Ask anyone who runs a restaurant and you’ll find there is a hell of a lot to do. As managers get promoted it becomes easy to take on the many responsibilities of the business…
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What we learnt in Paris.
There’s so much to love in Paris. The food, the wine, the cheese, the bread, the level of customer service. Yes - the level of customer service. OK, perhaps Paris hasn’t always been famous for it’s customer service especially not to us Brits. I used to live in France and would often find Brits unable to speak French getting more and more frustrated with a waiter, who seemingly couldn’t speak English. The louder the guest asked “Do you have an English menu?’ The more the waiter would shut down and reply calmly “Je suis désolé monsieur, mais je ne comprend pas”. Ironically, the waiters could all speak English they just refused to, if they took a dislike to certain individuals. Amusing as these episodes were to watch I always thought pride was the key factor. A proud waiter would not be spoken down to by a tourist making no effort at all to speak Europe’s founding language.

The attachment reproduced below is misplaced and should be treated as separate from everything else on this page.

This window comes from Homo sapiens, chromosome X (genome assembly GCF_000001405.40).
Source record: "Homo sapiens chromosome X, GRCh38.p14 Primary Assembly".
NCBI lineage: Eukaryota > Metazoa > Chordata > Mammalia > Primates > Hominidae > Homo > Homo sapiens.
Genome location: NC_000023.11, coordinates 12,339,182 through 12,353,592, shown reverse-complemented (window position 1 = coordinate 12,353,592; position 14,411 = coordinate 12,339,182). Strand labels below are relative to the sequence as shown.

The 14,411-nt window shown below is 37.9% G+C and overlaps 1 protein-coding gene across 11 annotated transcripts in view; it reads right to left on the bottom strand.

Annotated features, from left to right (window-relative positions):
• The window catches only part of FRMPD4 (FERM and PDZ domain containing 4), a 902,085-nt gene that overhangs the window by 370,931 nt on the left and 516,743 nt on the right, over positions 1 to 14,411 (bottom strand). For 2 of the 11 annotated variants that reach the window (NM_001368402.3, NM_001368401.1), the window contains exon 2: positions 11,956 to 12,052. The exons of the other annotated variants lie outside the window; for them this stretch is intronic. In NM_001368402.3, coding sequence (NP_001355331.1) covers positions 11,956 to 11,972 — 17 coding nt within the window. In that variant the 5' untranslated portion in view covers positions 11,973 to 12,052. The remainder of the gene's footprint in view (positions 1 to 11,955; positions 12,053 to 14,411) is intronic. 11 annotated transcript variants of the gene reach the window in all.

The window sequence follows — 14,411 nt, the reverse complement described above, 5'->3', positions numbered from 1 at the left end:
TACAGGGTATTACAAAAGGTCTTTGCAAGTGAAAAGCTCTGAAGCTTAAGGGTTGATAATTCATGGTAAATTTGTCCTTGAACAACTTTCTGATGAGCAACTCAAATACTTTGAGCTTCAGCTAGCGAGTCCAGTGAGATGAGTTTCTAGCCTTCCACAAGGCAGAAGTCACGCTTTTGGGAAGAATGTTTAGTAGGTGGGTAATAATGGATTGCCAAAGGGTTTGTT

On this trip I didn’t witness such instances, but I did feel a sense of pride coming from almost every person who served us. Pride in the restaurant they were working in, pride in the food they were serving, pride in helping us pick a wine, pride in taking away our empty plates, knowing we had enjoyed their food, essentially taking pride in making sure we had a good time.